# Uniform Convergence

Consider the sequence of functions $u_{n}(x)=x^{n}$ , on the unit interval $J=[0,1]$ . For each fixed $x\in J$ , the sequence $u_{n}(x)$ is convergent:

$u_{n}(x)\to u(x)=\left\{{\begin{array}{l}0{\mbox{ if }}0\leqslant x<1;\\1{\mbox{ if }}x=1.\end{array}}\right.$ as $n\to \infty$ .

For each fixed $n$ , $u_{n}(x)$ is continuous, but the limiting function $u(x)$ is not. This is an unfortunate state of affairs which is remedied by the introduction of . This is a stronger notion of convergence for a sequence of functions, sufficient to guarantee, in particular, that continuity is preserved in the passage to limits.

Let $\Omega$ be any set (you may think that it is a subset of $\mathbb {C}$ or $\mathbb {R}$ ) and let $u_{n}:\Omega \to \mathbb {C}$ be sequence of functions defined in $\Omega$ .

Definition 1
The sequence $u_{n}$ converges uniformly to the function $u:\Omega \to \mathbb {C}$ if: given $\varepsilon >0$ , there exists $N_{0}$ (depending upon $\varepsilon$ ) such that $n>N_{0}\Longrightarrow |u_{n}(z)-u(z)|<\varepsilon {\mbox{ for all }}z\in \Omega .$ Remark 2

An equivalent formulation of Uniform convergence is

$n>N_{0}\Longrightarrow \sup _{z\in \Omega }|u_{n}(z)-u(z)|<\varepsilon .$ If $\Omega \subset \mathbb {C}$ and $f:\Omega \to \mathbb {C}$ is any function, we say that $f$ is continuous at $z_{0}$ in $\Omega$ if given $\varepsilon >0$ , there exists $\delta >0$ such that

$z\in \Omega {\mbox{ and }}|z-z_{0}|<\delta \Longrightarrow |f(z)-f(z_{0})|<\varepsilon .$ Then $f$ is said to be continuous in $\Omega$ if it is continuous at every point of $\Omega$ .

Now we show that 'the uniform limit of a sequence of continuous functions is again continuous'.

Theorem 1

Let $u_{n}:\Omega \to \mathbb {C}$ be continuous for each $n$ and suppose that $u_{n}\to u$ uniformly in $\Omega$ as $n\to \infty$ . Then $u$ is continuous in $\Omega$ .

Proof

Pick $z_{0}\in \Omega$ . We need to estimate

 $|u(z)-u(z_{0})|$ for all $z\in \Omega$ close to $z_{0}$ .  For this, use


{\begin{aligned}|u(z)-u(z_{0})|&=&|u(z)-u_{n}(z)+u_{n}(z)-u_{n}(z_{0})+u_{n}(z_{0})-u(z_{0})|\\&\leqslant &|u(z)-u_{n}(z)|+|u_{n}(z)-u_{n}(z_{0})|+|u_{n}(z_{0})-u(z_{0})|.\end{aligned}} Given $\varepsilon >0$ , by uniform convergence, there exists $N_{0}$ so that
$n>N_{0}\Longrightarrow \sup _{z\in \Omega }|u_{n}(z)-u(z)|<\varepsilon /3.$ Substituting this into Uniform convergence , we obtain
$|u(z)-u(z_{0})|=\varepsilon /3+|u_{n}(z)-u_{n}(z_{0})|+\varepsilon /3.$ Now $n>N_{0}$ , and find, by continuity of $u_{n}$ at $z_{0}$ , a $\delta >0$ such that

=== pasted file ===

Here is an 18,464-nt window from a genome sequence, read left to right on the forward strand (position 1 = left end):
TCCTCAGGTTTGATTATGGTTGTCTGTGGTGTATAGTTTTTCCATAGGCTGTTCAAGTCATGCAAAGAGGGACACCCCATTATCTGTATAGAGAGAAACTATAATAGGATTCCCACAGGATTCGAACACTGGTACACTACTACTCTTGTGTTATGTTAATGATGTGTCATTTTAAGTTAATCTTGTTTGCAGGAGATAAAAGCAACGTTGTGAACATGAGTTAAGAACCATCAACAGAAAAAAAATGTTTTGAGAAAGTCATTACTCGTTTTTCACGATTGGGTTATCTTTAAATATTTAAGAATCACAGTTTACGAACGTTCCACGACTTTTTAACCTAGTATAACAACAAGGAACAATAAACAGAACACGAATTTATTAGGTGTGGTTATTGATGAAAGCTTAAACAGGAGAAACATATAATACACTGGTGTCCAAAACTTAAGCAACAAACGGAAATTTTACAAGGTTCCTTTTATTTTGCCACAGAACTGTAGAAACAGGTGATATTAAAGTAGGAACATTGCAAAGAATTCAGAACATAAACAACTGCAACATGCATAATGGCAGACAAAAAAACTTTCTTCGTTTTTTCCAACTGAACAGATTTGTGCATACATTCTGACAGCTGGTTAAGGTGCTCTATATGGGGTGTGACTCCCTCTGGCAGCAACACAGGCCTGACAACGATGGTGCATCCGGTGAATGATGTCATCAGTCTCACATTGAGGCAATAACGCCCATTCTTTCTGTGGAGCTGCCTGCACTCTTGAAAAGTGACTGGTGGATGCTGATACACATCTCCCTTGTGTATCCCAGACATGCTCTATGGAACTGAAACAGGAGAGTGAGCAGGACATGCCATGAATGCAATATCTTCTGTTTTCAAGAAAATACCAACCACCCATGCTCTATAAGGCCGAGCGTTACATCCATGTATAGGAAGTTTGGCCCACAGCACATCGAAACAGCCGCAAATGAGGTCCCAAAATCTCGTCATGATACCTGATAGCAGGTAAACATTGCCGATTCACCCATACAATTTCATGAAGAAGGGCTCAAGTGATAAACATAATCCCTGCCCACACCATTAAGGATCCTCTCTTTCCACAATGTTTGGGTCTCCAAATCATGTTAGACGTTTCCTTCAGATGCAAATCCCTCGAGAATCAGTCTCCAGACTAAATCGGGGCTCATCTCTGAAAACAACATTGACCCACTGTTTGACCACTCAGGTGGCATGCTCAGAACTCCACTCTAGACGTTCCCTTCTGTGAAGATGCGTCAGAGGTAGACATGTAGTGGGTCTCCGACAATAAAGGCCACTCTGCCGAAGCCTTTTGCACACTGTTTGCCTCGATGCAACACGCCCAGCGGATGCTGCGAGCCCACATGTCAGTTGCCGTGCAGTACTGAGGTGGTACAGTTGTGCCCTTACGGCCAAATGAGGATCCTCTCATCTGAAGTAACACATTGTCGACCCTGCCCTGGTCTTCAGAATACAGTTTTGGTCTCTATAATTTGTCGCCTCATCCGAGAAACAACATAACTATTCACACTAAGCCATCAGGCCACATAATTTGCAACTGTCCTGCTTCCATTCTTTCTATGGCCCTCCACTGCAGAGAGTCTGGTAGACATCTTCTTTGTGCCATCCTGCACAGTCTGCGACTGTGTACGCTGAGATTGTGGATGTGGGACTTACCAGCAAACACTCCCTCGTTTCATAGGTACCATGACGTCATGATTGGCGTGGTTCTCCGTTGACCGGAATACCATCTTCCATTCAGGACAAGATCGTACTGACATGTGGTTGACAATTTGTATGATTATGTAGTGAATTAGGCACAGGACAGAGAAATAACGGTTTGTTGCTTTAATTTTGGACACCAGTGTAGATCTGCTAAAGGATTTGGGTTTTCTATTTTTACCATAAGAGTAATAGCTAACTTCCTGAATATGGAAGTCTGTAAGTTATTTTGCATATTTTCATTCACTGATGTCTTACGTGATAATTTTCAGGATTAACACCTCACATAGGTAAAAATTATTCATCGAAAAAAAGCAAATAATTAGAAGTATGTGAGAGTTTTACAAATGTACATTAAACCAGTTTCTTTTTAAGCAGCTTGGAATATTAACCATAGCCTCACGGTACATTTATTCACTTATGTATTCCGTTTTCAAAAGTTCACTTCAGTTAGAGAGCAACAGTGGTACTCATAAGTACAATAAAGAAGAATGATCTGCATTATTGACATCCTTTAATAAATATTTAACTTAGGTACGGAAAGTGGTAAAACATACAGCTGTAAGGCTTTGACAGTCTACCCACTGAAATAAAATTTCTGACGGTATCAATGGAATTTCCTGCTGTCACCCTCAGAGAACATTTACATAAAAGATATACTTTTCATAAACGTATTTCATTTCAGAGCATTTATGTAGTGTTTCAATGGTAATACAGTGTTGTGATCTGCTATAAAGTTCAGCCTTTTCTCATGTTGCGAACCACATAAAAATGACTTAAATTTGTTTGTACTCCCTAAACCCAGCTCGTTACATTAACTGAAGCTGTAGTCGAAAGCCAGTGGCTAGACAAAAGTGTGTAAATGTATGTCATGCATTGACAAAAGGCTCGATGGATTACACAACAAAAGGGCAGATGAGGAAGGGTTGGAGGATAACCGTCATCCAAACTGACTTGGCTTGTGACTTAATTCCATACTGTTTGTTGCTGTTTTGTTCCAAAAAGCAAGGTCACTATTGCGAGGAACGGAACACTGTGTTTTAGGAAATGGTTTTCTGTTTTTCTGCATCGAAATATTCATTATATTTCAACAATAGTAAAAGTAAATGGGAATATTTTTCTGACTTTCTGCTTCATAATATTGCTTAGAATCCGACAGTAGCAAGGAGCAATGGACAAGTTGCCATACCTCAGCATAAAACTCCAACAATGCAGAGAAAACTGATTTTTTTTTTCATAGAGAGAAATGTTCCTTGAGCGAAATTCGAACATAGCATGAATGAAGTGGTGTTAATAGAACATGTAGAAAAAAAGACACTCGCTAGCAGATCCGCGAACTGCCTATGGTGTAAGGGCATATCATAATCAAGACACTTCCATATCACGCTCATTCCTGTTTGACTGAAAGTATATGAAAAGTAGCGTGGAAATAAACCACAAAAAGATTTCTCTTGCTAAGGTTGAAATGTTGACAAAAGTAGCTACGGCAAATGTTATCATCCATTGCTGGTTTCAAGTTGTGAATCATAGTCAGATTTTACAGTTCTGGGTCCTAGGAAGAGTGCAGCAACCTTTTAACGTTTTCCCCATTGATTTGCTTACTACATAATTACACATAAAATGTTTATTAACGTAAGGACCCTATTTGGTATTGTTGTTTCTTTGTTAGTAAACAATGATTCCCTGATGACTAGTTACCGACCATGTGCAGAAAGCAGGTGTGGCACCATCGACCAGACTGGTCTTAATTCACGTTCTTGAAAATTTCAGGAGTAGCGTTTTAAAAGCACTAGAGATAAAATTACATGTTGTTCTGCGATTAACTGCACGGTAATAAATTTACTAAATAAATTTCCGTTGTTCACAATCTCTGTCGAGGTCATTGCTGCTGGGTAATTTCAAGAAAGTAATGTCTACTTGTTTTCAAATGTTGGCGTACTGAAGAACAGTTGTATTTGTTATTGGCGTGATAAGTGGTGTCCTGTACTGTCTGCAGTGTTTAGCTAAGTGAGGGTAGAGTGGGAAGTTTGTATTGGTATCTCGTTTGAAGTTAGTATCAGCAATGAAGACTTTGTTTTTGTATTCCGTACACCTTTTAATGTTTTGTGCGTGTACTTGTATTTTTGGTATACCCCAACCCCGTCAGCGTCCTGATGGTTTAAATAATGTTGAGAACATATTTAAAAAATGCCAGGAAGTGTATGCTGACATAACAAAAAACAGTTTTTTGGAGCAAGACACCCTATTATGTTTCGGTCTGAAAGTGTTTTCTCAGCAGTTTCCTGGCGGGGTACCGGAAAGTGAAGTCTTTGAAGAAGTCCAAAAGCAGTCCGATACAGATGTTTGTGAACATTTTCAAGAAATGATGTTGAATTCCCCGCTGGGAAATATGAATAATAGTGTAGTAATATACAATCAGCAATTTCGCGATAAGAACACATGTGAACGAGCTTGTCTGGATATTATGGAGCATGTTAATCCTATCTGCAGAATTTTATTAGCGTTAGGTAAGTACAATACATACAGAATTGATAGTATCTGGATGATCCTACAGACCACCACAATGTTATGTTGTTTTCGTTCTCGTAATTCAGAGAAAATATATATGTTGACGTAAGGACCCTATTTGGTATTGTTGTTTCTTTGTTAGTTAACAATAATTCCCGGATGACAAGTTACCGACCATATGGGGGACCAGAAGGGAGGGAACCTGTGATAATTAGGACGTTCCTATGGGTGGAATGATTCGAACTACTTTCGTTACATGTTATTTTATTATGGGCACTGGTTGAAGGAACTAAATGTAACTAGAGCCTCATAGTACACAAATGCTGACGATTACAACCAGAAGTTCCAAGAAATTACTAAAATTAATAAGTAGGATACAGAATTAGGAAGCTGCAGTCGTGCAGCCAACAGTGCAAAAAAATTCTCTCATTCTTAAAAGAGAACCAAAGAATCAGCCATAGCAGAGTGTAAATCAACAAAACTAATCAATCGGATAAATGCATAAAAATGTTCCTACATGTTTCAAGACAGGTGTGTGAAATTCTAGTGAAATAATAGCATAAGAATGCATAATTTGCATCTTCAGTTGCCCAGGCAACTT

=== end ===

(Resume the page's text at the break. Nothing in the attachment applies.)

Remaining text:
$|u_{n}(z)-u_{n}(z_{0})|<\varepsilon /3{\mbox{ if }}z\in \Omega {\mbox{ and }}|z-z_{0}|<\delta .$ Combining Uniform convergence and Uniform convergence we see that for this same $\delta$ ,
$|u(z)-u(z_{0})|<\varepsilon {\mbox{ for all }}z\in \Omega ,|z-z_{0}|<\delta$ which proves that $u$ is continuous.

Example 3

We can see that the example we started with fails to be uniformly convergent. Indeed, with $u_{n}$ and $u$ as in Uniform convergence , if $x<1$ , we have $|u_{n}(x)-u(x)|=x^{n}$ and this tends to $1$ as $x\to 1$ . Thus $\sup _{x\in J}|u_{n}(x)-u(x)|=1$ and so $u_{n}$ does not converge uniformly to $u$ in this case.

## Uniformly convergent series

As usual, we pass from uniformly convergent sequences to uniformly convergent series via partial sums. That is, if $f_{n}:\Omega \to \mathbb {C}$ is a sequence of functions, then we say that the series $\sum _{n=0}^{\infty }f_{n}$ is uniformly convergent in $\Omega$ if the corresponding sequence of partial sums

$F_{n}=\sum _{j=0}^{n}f_{j}$ is uniformly convergent in $\Omega$ . There is a for uniform convergence of sums, with the following statement:

Theorem 2

Let $f_{n}:\Omega \to \mathbb {C}$ be a sequence of functions. The series $\sum f_{n}$ converges uniformly in $\Omega$ if and only if:

Given any $\varepsilon >0$ , there exists $N_{0}$ depending upon $\varepsilon$ , such that

for all $n>m>N_{0}$ , we have

$\sup _{z\in \Omega }|\sum _{j=m}^{n}f_{j}(z)|<\varepsilon .$ Finally, we state the Weierstrass $M$ -test, which is a very effective way of checking uniform convergence of many of the series which arise in complex analysis.

Theorem 3

Let $f_{n}:\Omega \to \mathbb {C}$ be a sequence of functions. Suppose that there exist $M_{n}$ such that

$\sup _{z\in \Omega }|f_{n}(z)|\leqslant M_{n}$ and also
$\sum _{n=1}^{\infty }M_{n}<\infty .$ Then the series $\sum f_{n}$ converges absolutely and uniformly in $\Omega$ . In particular, if each of the $f_{n}$ is continuous, then so is $\sum _{n=1}^{\infty }f_{n}$ .

Proof

Use the Cauchy criterion. By the triangle inequality,

$|\sum _{j=m}^{n}f_{j}(z)|\leqslant \sum _{j=m}^{n}|f_{j}(z)|\leqslant \sum _{j=m}^{n}M_{j}$ for every $z\in \Omega$ . The Cauchy convergence criterion for the convergent series $\sum M_{n}$ states that, given $\varepsilon >0$ , there exists $N_{0}$ such that $n>m>N_{0}$ implies $\sum _{j=m}^{n}M_{j}<\varepsilon$ . Substituting this into Uniformly convergent series we have
$\sum _{j=m}^{n}|f_{j}(z)|<\varepsilon {\mbox{ for }}n>m>N_{0}{\mbox{ and all }}z\in \Omega$ as required for the use of Theorem~ Uniformly convergent series to get absolute and uniform convergence of $\sum f_{n}$ . The continuity statement follows from Theorem Uniform convergence .